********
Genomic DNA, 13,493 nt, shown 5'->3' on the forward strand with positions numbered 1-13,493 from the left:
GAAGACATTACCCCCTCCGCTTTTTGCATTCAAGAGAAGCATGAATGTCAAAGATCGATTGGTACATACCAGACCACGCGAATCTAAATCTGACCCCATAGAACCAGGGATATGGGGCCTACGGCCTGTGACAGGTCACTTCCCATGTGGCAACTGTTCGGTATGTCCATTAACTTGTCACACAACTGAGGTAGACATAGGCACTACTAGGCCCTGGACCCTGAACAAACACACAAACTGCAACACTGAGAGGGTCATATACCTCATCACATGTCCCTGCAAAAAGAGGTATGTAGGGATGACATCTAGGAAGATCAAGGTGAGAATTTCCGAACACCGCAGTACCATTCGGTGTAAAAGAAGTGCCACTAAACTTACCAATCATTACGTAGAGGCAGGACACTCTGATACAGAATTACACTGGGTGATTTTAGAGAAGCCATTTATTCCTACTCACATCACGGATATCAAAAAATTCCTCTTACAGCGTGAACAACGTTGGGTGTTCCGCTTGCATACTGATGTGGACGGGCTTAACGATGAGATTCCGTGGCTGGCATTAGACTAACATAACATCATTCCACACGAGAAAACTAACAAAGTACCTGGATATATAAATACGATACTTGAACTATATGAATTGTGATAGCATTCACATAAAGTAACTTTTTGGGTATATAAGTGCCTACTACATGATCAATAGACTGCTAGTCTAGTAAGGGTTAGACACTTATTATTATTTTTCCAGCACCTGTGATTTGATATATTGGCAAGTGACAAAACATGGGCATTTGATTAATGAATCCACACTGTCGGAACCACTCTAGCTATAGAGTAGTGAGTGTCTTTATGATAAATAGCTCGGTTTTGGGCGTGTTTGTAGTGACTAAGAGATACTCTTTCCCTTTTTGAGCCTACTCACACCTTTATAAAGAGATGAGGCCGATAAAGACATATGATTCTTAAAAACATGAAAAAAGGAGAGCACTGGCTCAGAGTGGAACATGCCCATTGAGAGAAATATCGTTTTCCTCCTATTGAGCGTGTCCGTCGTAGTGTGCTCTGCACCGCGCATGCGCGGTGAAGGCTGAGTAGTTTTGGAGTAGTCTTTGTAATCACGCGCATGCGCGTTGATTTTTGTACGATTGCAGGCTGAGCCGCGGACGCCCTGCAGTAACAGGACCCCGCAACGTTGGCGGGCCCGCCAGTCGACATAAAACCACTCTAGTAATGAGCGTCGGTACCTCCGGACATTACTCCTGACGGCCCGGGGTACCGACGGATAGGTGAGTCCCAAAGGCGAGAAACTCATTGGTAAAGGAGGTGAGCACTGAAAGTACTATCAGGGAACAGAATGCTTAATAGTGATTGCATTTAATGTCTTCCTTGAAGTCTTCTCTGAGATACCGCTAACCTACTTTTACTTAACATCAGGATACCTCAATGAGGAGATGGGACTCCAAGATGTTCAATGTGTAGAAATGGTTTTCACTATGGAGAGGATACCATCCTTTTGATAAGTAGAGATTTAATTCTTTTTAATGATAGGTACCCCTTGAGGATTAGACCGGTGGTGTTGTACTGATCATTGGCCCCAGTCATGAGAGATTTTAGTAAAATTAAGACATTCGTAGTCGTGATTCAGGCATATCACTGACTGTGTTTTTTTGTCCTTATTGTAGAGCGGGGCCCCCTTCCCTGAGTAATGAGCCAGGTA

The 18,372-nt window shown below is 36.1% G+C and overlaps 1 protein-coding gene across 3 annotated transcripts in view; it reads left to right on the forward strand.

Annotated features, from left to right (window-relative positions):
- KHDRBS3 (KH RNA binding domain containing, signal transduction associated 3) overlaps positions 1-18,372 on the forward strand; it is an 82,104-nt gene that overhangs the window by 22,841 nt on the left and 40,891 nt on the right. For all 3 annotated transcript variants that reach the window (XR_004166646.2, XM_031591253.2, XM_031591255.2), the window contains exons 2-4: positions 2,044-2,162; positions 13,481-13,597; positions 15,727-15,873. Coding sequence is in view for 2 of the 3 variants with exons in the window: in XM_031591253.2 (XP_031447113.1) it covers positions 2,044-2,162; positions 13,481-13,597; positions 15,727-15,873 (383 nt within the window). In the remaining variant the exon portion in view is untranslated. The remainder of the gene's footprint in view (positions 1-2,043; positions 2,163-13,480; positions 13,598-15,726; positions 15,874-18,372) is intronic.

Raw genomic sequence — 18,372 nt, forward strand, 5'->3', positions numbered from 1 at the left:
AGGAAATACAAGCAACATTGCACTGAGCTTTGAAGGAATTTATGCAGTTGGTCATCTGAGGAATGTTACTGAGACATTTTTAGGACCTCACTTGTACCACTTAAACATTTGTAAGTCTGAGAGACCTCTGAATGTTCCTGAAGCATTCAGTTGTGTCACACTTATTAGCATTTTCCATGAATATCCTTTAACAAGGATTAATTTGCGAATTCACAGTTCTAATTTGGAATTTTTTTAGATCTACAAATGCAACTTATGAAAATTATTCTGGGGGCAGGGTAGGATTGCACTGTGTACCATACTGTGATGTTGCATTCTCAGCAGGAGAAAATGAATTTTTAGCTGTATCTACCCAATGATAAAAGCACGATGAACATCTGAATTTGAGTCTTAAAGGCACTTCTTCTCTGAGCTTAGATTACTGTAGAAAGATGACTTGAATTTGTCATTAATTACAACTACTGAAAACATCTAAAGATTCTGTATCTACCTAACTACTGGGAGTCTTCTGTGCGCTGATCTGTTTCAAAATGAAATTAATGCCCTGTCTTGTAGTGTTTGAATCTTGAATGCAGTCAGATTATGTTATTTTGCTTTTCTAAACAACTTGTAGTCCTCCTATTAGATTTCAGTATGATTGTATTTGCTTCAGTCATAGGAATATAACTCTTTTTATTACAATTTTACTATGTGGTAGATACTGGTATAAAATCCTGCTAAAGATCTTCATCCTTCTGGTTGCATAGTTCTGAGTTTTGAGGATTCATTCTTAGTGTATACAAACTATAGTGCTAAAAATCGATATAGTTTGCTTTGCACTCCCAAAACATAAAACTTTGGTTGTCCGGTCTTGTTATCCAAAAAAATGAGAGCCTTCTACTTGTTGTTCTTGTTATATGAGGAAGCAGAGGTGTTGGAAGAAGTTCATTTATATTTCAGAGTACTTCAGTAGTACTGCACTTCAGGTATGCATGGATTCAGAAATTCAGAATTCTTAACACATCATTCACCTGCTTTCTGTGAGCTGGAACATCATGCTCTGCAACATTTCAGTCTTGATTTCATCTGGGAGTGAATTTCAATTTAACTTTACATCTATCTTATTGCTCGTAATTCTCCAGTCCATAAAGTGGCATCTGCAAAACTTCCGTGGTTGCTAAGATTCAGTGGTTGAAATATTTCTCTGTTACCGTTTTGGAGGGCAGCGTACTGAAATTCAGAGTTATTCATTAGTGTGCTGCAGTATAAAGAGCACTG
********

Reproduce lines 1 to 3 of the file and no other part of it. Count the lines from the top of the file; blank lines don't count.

Genomic DNA, 13,493 nt, shown 5'->3' on the forward strand with positions numbered 1-13,493 from the left:
GAAGACATTACCCCCTCCGCTTTTTGCATTCAAGAGAAGCATGAATGTCAAAGATCGATTGGTACATACCAGACCACGCGAATCTAAATCTGACCCCATAGAACCAGGGATATGGGGCCTACGGCCTGTGACAGGTCACTTCCCATGTGGCAACTGTTCGGTATGTCCATTAACTTGTCACACAACTGAGGTAGACATAGGCACTACTAGGCCCTGGACCCTGAACAAACACACAAACTGCAACACTGAGAGGGTCATATACCTCATCACATGTCCCTGCAAAAAGAGGTATGTAGGGATGACATCTAGGAAGATCAAGGTGAGAATTTCCGAACACCGCAGTACCATTCGGTGTAAAAGAAGTGCCACTAAACTTACCAATCATTACGTAGAGGCAGGACACTCTGATACAGAATTACACTGGGTGATTTTAGAGAAGCCATTTATTCCTACTCACATCACGGATATCAAAAAATTCCTCTTACAGCGTGAACAACGTTGGGTGTTCCGCTTGCATACTGATGTGGACGGGCTTAACGATGAGATTCCGTGGCTGGCATTAGACTAACATAACATCATTCCACACGAGAAAACTAACAAAGTACCTGGATATATAAATACGATACTTGAACTATATGAATTGTGATAGCATTCACATAAAGTAACTTTTTGGGTATATAAGTGCCTACTACATGATCAATAGACTGCTAGTCTAGTAAGGGTTAGACACTTATTATTATTTTTCCAGCACCTGTGATTTGATATATTGGCAAGTGACAAAACATGGGCATTTGATTAATGAATCCACACTGTCGGAACCACTCTAGCTATAGAGTAGTGAGTGTCTTTATGATAAATAGCTCGGTTTTGGGCGTGTTTGTAGTGACTAAGAGATACTCTTTCCCTTTTTGAGCCTACTCACACCTTTATAAAGAGATGAGGCCGATAAAGACATATGATTCTTAAAAACATGAAAAAAGGAGAGCACTGGCTCAGAGTGGAACATGCCCATTGAGAGAAATATCGTTTTCCTCCTATTGAGCGTGTCCGTCGTAGTGTGCTCTGCACCGCGCATGCGCGGTGAAGGCTGAGTAGTTTTGGAGTAGTCTTTGTAATCACGCGCATGCGCGTTGATTTTTGTACGATTGCAGGCTGAGCCGCGGACGCCCTGCAGTAACAGGACCCCGCAACGTTGGCGGGCCCGCCAGTCGACATAAAACCACTCTAGTAATGAGCGTCGGTACCTCCGGACATTACTCCTGACGGCCCGGGGTACCGACGGATAGGTGAGTCCCAAAGGCGAGAAACTCATTGGTAAAGGAGGTGAGCACTGAAAGTACTATCAGGGAACAGAATGCTTAATAGTGATTGCATTTAATGTCTTCCTTGAAGTCTTCTCTGAGATACCGCTAACCTACTTTTACTTAACATCAGGATACCTCAATGAGGAGATGGGACTCCAAGATGTTCAATGTGTAGAAATGGTTTTCACTATGGAGAGGATACCATCCTTTTGATAAGTAGAGATTTAATTCTTTTTAATGATAGGTACCCCTTGAGGATTAGACCGGTGGTGTTGTACTGATCATTGGCCCCAGTCATGAGAGATTTTAGTAAAATTAAGACATTCGTAGTCGTGATTCAGGCATATCACTGACTGTGTTTTTTTGTCCTTATTGTAGAGCGGGGCCCCCTTCCCTGAGTAATGAGCCAGGTA

The 18,372-nt window shown below is 36.1% G+C and overlaps 1 protein-coding gene across 3 annotated transcripts in view; it reads left to right on the forward strand.